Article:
Chonk was recently interviewed by online music magazine Pitch Perfect on the origins of the band and the creation of their debut release – Robots! Attack!

Q: What inspired you to make Robots! Attack!

A: Chonk moved to Memphis in 2020 amidst the pandemic, and immediately began trying to get plugged into the local Memphis music scene. Unfortunately, everything was shut down and the scene was at a standstill. He was lucky though to find Creed and Paul, who had a similar taste for loud rock and roll with an attitude and began jamming in Chonk’s attic studio. We began to write and develop our style while looking for the 4th piece to fill in our evolving style. We found Peter through an online ad and his vocals, lyrics and diverse guitar styles were a perfect match for where our music was going. Because there was still nowhere to play live or even see live music, we honed up in the attack and began writing our debut release.

Q: Can you talk about some of the themes on the album?

A: The debut release is a mish-mash of various themes. Politics, relationships and more thematic subjects pepper the release. After an extensive yet democratic process of choosing the band name, we all agreed on the name Robots!Attack! was an appropriate metaphor for the style of aggressive music we  were creating. Our name evokes the mid-century pre-space race culture of comics and sci-fi and is apropos for the emerging AI revolution that is happening.

Q: What is your creative process like? 

A: The debut release was a combination of songs that had been in Chonk and Creed’s workbooks, and songs that were created from the result of all four members just jamming and trying to discover a common sound. Typically, one person will bring a riff or section and we worked until an agreeable song emerges. Even when an almost complete song is brought into practice, it will usually morph into something completely different once everyone puts their stink on it. It truly is a collaborative process as everyone has a say and can bring something new to the song. We try to “serve the song” by keeping egos out of the writing process and using whatever is the best fit.

Q: What was your recording process like?

A: Memphis is blessed with various famous, world-class recording studios. The music culture and history are rich here. However, when we started, they were all shut down because of Covid. With Creed and Chonk’s extensive experience in recording engineering and the fact they both had project studios, the decision not to wait for the pandemic to end before getting the new songs recorded made the decision to DIY the release easy. It also allowed us to really finely tune the recording. The process started with a live rehearsal recording first, and then Creed re-recoded his drum parts in his own studio. After those were done we re-tracked each instrument separately and added the vocals. Once the release was finished, we sent the songs to Detroit EDM pioneer and mastering engineer Andy Toth for Mastering.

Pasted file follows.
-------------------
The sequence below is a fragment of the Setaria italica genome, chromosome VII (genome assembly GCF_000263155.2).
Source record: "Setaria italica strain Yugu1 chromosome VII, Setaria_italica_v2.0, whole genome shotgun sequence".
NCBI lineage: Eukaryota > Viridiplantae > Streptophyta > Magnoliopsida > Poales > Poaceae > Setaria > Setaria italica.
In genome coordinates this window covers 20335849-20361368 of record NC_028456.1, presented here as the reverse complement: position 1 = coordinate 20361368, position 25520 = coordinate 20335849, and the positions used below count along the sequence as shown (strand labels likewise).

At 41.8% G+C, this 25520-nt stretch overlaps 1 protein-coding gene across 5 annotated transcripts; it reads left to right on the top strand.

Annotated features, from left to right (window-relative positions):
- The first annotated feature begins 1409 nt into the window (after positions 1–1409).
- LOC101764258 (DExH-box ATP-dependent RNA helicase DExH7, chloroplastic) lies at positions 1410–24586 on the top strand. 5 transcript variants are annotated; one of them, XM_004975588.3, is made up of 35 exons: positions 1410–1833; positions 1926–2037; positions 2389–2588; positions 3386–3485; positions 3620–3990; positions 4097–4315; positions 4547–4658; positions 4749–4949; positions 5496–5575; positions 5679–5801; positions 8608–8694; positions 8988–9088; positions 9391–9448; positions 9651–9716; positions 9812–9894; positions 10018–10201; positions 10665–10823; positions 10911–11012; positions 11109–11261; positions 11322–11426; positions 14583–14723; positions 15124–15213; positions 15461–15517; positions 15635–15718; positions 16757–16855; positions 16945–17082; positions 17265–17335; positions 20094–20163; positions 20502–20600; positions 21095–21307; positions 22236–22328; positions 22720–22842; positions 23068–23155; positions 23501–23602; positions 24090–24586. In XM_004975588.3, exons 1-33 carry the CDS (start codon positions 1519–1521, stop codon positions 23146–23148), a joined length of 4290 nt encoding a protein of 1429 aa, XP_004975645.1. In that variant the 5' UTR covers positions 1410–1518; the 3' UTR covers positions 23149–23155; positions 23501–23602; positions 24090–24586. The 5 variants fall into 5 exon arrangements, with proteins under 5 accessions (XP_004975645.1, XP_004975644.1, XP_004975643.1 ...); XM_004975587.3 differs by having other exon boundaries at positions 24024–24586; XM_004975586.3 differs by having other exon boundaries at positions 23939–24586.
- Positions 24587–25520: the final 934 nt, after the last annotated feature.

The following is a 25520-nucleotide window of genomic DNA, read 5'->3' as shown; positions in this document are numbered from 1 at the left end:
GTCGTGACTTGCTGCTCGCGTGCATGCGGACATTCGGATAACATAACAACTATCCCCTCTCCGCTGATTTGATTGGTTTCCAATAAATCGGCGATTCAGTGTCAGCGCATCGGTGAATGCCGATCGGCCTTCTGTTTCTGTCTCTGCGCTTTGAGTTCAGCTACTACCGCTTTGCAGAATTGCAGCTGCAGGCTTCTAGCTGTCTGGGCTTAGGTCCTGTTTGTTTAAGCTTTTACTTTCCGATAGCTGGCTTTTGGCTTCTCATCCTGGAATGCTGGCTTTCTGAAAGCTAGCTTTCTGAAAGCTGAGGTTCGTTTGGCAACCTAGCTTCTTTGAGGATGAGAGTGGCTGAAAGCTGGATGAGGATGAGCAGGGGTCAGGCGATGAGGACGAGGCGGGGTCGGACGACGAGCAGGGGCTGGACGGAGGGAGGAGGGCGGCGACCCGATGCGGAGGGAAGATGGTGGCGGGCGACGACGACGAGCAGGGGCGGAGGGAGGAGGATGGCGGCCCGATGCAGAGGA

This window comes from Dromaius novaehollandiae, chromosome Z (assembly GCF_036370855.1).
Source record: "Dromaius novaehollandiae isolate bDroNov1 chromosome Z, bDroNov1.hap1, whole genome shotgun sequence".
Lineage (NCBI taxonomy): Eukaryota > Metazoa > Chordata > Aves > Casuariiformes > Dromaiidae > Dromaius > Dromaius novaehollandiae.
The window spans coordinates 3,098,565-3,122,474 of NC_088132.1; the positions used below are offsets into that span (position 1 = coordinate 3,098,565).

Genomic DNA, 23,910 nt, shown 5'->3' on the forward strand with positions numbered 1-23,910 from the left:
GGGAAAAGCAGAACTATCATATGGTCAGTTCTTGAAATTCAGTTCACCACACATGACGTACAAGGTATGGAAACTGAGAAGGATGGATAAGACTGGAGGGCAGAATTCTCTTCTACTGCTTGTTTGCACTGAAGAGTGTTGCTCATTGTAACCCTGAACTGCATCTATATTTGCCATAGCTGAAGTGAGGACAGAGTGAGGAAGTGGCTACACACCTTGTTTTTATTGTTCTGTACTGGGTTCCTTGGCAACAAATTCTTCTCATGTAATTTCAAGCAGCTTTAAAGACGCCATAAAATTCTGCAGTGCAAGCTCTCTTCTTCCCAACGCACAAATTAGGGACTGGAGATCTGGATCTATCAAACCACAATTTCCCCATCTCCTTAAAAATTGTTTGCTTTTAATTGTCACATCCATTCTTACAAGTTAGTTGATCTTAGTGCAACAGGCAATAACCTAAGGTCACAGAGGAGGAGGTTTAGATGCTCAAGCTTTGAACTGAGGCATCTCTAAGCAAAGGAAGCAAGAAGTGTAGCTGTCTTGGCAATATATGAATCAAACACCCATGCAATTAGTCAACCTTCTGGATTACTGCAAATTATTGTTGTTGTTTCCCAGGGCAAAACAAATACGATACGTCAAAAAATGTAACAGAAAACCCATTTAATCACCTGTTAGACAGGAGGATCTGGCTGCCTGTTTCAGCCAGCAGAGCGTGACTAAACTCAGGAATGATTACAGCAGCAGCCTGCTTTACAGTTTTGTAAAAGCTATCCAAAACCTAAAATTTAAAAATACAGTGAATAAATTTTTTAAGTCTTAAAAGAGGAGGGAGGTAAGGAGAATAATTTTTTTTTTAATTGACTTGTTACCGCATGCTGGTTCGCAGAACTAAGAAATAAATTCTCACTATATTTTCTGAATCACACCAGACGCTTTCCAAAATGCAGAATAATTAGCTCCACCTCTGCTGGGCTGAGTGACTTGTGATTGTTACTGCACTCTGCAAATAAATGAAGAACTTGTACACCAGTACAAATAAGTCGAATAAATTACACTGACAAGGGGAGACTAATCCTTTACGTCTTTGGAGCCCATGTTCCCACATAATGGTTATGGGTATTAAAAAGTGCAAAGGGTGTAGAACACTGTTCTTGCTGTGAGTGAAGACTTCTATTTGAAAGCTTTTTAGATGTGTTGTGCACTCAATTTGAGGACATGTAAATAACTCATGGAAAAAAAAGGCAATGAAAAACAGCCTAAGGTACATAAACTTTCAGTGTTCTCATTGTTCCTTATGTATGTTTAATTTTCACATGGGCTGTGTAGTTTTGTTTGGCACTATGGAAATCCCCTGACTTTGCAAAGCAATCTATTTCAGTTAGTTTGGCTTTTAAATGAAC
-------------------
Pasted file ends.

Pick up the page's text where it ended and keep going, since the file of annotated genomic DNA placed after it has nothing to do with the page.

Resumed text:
The freedom of not being under any deadline gave us the space to explore various sounds and techniques. A xylophone in “By Any Means,” stacked cracked cymbals in “Categorical Imperative” and ethereal drone guitars and keyboards were all by-products of having the time to experiment. In the future, we will take advantage of the local studios and their expertise, although having home-based project studios is a great way to demo and develop new songs instead of spending large sums of money doing it in a studio.

Q:  How do you usually go about writing lyrics?

A: The process of writing lyrics is usually personal for each member. Creed, Chonk, and Peter have all written lyrics for the new release. We all also agree that each member has to be comfortable with the subject matter of the song, or we don’t use it. Luckily, we all have a similar mindset and haven’t had any issues.On the final song on the release – the epic “Categorical Imperative,” Chonk challenged Peter to write lyrics that reflected a story of a Robot that becomes sentient. Pete’s lyrics worked perfectly with the jokingly referred to “2112” type song.

Q: What else should we know about your music?

A: We are continuing to evolve. Our new songs still combine the aggressive guitar style of the early ‘90s combined with 3-part harmonies. Atmospheric interludes and spacey sounds still remain as well. We’ve recently begun talks with a UK-based indie label, and have been playing out a lot and building a stage show to match the energy of our tracks. Read more on our website at